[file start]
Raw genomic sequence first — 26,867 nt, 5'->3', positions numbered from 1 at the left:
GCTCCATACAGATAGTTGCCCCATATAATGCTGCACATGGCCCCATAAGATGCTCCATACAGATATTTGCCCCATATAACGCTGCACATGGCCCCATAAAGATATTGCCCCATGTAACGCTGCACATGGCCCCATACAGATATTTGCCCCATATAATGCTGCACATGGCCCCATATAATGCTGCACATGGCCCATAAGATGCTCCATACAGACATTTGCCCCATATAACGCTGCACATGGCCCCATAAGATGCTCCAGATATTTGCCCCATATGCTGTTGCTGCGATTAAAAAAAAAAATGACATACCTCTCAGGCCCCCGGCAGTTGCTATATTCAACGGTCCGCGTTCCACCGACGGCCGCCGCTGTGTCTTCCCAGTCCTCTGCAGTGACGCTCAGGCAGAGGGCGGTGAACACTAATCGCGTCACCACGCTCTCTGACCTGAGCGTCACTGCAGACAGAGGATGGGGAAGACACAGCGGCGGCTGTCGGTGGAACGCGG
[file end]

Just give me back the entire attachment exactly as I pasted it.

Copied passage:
Raw genomic sequence first — 26,867 nt, 5'->3', positions numbered from 1 at the left:
GCTCCATACAGATAGTTGCCCCATATAATGCTGCACATGGCCCCATAAGATGCTCCATACAGATATTTGCCCCATATAACGCTGCACATGGCCCCATAAAGATATTGCCCCATGTAACGCTGCACATGGCCCCATACAGATATTTGCCCCATATAATGCTGCACATGGCCCCATATAATGCTGCACATGGCCCATAAGATGCTCCATACAGACATTTGCCCCATATAACGCTGCACATGGCCCCATAAGATGCTCCAGATATTTGCCCCATATGCTGTTGCTGCGATTAAAAAAAAAAATGACATACCTCTCAGGCCCCCGGCAGTTGCTATATTCAACGGTCCGCGTTCCACCGACGGCCGCCGCTGTGTCTTCCCAGTCCTCTGCAGTGACGCTCAGGCAGAGGGCGGTGAACACTAATCGCGTCACCACGCTCTCTGACCTGAGCGTCACTGCAGACAGAGGATGGGGAAGACACAGCGGCGGCTGTCGGTGGAACGCGG